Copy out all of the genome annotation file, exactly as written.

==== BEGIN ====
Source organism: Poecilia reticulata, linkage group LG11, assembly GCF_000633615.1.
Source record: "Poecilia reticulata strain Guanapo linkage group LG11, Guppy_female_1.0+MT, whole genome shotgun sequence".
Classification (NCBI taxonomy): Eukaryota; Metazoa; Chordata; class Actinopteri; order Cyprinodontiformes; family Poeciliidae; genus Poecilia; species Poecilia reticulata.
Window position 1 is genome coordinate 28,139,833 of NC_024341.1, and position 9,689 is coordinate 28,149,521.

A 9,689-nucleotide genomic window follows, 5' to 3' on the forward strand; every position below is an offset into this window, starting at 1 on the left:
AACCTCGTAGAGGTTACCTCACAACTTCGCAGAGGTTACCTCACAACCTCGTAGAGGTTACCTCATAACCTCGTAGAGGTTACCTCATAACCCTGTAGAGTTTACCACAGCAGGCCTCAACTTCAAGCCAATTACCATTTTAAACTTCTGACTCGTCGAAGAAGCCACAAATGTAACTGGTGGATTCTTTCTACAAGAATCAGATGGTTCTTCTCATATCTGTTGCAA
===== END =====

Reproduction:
Source organism: Poecilia reticulata, linkage group LG11, assembly GCF_000633615.1.
Source record: "Poecilia reticulata strain Guanapo linkage group LG11, Guppy_female_1.0+MT, whole genome shotgun sequence".
Classification (NCBI taxonomy): Eukaryota; Metazoa; Chordata; class Actinopteri; order Cyprinodontiformes; family Poeciliidae; genus Poecilia; species Poecilia reticulata.
Window position 1 is genome coordinate 28,139,833 of NC_024341.1, and position 9,689 is coordinate 28,149,521.

A 9,689-nucleotide genomic window follows, 5' to 3' on the forward strand; every position below is an offset into this window, starting at 1 on the left:
AACCTCGTAGAGGTTACCTCACAACTTCGCAGAGGTTACCTCACAACCTCGTAGAGGTTACCTCATAACCTCGTAGAGGTTACCTCATAACCCTGTAGAGTTTACCACAGCAGGCCTCAACTTCAAGCCAATTACCATTTTAAACTTCTGACTCGTCGAAGAAGCCACAAATGTAACTGGTGGATTCTTTCTACAAGAATCAGATGGTTCTTCTCATATCTGTTGCAA